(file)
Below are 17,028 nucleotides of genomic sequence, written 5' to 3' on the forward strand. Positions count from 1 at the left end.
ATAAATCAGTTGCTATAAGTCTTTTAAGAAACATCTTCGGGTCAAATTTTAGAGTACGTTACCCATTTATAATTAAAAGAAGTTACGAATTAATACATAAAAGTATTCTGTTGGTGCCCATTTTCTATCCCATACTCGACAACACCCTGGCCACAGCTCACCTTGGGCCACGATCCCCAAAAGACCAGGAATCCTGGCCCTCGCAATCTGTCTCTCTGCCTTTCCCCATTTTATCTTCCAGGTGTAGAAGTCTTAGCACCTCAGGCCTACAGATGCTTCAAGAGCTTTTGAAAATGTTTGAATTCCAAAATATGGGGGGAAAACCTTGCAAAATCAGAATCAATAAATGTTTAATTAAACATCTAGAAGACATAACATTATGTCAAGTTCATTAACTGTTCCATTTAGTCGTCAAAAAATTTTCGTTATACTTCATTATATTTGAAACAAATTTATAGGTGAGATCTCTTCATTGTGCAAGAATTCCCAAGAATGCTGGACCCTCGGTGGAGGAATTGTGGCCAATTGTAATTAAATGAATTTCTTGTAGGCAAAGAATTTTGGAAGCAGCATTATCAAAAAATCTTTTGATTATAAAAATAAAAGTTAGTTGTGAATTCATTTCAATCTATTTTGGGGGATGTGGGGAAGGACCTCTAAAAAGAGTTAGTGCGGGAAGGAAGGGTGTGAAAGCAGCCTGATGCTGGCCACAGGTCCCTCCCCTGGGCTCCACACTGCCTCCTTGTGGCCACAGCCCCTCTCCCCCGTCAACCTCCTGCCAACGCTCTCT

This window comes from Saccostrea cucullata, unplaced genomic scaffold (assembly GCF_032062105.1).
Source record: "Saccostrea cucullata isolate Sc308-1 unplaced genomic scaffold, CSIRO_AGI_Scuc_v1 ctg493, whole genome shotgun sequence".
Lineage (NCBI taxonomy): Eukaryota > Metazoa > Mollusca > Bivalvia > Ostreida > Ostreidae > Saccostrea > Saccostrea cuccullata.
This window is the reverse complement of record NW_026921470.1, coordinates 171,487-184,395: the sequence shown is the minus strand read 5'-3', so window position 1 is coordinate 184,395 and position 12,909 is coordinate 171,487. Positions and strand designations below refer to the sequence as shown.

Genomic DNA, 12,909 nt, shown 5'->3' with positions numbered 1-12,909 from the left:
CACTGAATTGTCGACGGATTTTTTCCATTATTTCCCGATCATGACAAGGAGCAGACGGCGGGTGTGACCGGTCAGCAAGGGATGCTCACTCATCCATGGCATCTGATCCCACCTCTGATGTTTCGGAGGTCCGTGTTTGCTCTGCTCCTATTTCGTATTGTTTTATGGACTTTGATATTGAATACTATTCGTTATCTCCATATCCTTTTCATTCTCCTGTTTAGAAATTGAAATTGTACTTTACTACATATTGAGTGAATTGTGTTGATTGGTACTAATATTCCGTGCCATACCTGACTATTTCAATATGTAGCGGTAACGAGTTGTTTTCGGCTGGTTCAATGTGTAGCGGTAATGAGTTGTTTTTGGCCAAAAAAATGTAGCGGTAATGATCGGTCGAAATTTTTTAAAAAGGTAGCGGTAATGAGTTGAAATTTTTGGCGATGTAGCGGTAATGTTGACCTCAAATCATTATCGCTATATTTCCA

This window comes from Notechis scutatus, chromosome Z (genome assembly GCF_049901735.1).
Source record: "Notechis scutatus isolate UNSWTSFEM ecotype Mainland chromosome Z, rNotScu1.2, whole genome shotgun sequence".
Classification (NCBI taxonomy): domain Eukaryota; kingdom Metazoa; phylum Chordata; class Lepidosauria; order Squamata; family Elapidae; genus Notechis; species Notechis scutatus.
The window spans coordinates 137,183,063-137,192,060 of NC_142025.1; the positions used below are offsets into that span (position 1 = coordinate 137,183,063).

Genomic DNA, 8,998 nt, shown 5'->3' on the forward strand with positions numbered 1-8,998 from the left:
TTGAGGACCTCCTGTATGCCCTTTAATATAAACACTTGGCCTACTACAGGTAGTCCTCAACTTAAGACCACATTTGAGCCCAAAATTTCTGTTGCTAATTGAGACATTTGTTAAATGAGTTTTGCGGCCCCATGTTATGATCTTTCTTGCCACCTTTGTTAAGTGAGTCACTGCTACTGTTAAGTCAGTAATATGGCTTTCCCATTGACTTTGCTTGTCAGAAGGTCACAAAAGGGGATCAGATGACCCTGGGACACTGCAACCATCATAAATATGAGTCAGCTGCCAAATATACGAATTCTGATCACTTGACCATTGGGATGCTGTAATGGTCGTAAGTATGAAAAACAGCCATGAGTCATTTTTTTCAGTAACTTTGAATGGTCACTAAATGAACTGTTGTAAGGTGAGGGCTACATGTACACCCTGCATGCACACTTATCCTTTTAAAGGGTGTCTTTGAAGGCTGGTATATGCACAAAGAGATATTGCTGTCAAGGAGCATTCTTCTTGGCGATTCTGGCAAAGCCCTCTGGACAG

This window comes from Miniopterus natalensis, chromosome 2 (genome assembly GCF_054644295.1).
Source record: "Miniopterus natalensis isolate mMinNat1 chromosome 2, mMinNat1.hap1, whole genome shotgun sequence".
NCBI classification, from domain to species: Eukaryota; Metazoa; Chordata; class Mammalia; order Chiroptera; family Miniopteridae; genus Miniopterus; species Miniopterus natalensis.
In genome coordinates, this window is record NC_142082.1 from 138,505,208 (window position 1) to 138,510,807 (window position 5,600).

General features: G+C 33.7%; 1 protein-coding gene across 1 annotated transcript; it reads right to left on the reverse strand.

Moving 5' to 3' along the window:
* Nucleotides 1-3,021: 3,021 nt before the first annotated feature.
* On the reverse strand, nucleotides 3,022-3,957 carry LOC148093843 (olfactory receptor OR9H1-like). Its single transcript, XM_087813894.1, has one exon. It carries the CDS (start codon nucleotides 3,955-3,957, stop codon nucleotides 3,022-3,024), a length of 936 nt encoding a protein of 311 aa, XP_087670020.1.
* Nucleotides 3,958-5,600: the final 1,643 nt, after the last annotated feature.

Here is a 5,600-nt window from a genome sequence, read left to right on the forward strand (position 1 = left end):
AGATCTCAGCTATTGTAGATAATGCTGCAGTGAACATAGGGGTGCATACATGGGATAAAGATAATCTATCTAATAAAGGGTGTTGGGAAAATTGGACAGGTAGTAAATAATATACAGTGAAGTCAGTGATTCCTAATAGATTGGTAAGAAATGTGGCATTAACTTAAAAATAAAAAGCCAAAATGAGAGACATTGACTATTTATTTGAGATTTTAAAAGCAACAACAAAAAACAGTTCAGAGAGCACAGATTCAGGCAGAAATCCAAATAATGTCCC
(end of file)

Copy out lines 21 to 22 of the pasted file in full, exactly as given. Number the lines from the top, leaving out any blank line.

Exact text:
* Nucleotides 1-3,021: 3,021 nt before the first annotated feature.
* On the reverse strand, nucleotides 3,022-3,957 carry LOC148093843 (olfactory receptor OR9H1-like). Its single transcript, XM_087813894.1, has one exon. It carries the CDS (start codon nucleotides 3,955-3,957, stop codon nucleotides 3,022-3,024), a length of 936 nt encoding a protein of 311 aa, XP_087670020.1.